New payNCticket system lets many avoid court visit
Feb 07, 2013 (Statesville Record & Landmark - McClatchy-Tribune Information Services via COMTEX) --
A program allowing fines for some traffic offenses to be paid online is reaping dividends.
"Since its statewide rollout in 2010, the payNCticket online payment system has become the preferred method of payment for waivable and uncontested traffic offenses," said Iredell County Clerk of Court Jim Mixson.
More than 8,000 tickets were paid online in Iredell County last year, he said.
The payment system, he said, saves time for both the public and the court staff.
"Traffic citations create one of the highest volume work areas for the courts in Iredell County and having a system to specifically address that workload makes great senses for all parties involved," Mixson said.
The www.payNCticket.org option was unveiled in 2010 and accepts payments for traffic and other offenses that will not be contested in court. Credit and debit cards are accepted by this payment system.
Prior to 2010, anyone receiving a ticket for a waivable offense had to pay fines and related court costs by going to the courthouse in the jurisdiction where the ticket was issued and paying cash or by mailing a money order or cashier's check.
The system was built by the judicial branch's N.C Administrative Office of the Courts (NCAOC) to provide benefits to both citizens and court officials and staff, Mixson said. In addition to providing a more convenient payment option for citizens, payNCticket allows for quicker disposition of cases because of its automatic updates of case records, he added.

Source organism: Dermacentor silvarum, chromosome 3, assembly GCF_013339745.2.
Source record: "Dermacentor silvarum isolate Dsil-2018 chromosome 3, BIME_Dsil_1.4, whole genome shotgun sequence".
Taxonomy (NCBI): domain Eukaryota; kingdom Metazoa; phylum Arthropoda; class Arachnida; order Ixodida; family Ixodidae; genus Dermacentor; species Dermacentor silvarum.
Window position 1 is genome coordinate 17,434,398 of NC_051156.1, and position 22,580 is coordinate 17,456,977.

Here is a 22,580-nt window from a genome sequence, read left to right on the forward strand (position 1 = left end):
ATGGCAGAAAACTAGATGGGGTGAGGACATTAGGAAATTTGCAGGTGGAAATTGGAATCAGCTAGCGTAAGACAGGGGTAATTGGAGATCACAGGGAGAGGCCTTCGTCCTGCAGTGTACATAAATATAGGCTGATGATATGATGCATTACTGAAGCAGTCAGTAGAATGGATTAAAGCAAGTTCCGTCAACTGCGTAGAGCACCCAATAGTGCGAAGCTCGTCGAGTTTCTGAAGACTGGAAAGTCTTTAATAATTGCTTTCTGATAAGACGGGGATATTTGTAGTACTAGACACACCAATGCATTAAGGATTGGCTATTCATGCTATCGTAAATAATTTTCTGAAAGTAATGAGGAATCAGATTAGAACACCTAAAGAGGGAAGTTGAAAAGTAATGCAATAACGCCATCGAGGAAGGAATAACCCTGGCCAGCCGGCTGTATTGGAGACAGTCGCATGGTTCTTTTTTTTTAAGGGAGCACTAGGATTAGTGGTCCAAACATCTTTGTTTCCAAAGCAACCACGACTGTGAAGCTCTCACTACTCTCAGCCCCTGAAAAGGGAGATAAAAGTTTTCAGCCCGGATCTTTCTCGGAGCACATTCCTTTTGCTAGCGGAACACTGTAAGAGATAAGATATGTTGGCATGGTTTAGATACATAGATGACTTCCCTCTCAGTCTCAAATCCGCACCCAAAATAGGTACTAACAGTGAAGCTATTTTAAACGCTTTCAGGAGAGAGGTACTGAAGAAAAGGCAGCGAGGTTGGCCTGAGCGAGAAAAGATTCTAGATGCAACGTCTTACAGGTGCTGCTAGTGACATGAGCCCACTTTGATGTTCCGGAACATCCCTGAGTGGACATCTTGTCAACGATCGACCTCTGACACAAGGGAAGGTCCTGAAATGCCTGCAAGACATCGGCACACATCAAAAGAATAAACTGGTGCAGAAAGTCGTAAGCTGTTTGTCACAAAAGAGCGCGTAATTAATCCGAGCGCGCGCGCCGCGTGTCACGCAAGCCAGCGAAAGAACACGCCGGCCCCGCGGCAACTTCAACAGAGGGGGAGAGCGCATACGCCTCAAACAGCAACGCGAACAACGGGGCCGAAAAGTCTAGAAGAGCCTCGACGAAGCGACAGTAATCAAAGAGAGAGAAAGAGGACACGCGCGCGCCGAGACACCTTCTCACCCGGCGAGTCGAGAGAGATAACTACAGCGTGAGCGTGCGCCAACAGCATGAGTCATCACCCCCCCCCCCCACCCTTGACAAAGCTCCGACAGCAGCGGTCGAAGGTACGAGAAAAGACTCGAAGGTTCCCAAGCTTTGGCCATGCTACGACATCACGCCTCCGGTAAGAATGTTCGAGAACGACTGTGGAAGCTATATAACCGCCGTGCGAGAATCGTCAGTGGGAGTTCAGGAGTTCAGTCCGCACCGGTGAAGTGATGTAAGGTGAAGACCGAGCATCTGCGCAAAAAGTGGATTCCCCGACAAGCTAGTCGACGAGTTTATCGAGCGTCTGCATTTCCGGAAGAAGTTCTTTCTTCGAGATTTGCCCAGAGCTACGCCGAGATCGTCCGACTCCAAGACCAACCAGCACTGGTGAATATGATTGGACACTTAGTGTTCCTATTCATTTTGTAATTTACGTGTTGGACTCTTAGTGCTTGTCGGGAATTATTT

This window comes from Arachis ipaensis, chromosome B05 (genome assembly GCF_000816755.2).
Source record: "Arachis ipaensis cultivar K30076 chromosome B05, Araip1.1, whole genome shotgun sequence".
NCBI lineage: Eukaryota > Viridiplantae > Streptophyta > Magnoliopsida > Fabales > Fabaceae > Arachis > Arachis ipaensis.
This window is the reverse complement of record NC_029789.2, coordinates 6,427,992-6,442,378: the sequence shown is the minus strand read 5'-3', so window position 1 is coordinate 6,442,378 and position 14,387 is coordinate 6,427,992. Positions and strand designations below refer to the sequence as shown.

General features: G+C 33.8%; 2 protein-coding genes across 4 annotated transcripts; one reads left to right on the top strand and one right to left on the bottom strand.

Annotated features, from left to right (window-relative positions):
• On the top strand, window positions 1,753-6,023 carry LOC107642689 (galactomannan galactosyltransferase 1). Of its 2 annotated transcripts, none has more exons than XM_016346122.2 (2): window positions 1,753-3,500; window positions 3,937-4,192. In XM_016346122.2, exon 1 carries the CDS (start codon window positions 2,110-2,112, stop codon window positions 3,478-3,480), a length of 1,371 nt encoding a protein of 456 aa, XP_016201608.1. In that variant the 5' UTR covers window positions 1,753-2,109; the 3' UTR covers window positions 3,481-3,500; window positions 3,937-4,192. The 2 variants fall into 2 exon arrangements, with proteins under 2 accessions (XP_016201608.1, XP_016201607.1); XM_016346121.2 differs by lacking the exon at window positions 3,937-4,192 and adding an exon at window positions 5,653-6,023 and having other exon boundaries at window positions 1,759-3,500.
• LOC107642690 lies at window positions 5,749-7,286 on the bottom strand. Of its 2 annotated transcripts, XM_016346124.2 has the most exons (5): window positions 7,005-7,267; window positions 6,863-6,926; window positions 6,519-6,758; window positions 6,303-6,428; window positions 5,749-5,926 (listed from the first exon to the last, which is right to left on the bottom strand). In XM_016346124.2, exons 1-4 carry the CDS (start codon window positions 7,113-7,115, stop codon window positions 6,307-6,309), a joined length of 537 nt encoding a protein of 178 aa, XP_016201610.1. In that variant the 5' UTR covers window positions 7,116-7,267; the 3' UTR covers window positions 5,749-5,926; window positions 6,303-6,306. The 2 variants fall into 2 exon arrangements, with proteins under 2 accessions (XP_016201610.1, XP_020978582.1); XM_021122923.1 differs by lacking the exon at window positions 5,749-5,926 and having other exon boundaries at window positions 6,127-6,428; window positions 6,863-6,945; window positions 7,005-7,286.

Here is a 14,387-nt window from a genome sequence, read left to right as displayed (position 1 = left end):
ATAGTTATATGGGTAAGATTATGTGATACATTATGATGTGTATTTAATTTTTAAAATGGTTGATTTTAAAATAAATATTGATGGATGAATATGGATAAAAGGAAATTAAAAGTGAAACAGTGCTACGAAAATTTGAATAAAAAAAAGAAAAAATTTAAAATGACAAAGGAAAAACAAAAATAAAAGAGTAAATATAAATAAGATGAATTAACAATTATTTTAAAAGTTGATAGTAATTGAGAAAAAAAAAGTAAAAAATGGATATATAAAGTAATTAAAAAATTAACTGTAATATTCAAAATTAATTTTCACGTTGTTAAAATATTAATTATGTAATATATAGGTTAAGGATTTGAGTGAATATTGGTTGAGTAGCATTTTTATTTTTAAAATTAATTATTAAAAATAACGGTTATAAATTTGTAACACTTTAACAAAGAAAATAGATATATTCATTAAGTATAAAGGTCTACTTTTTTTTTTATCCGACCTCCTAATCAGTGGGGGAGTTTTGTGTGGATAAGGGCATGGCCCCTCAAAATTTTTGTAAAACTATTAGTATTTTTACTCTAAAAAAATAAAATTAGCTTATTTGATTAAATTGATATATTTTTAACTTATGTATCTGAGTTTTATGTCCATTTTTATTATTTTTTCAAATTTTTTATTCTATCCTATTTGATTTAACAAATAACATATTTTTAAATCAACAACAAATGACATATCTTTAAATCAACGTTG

Not only is the program working on the local level, Mixson said, statewide it has been just as effective and popular. AOC officials said it has saved courthouse staff more than 7,600 hours by eliminating the need to manually take receipts.
Nearly 56 percent of waived offenses are paid using the online payment system.
Last year, more than 123,000 waived offenses across the state were processed via the online system.
AOC Director John W. Smith said that the online system is a good example of how technology is modernizing the way citizens interact with courts across the state.
"The system also improves efficiency to the clerks of court by streamlining the payment and waiver process. I encourage citizens not wanting to appear in court regarding their traffic citation to save gas and time and go online to pay," Smith said in a statement.
Mixson said the system has continued to improve since its debut in 2010. "In fact, last year they (the AOC) added the ability to allow payment of N.C. Wildlife, Parks and Recreation, Alcohol Law Enforcement and Marine Fisheries uncontested and waivable offenses online, which greatly improves the efficiency of the court system," he said.
Most monies received from traffic citations go to local government agencies and the state's general funds.
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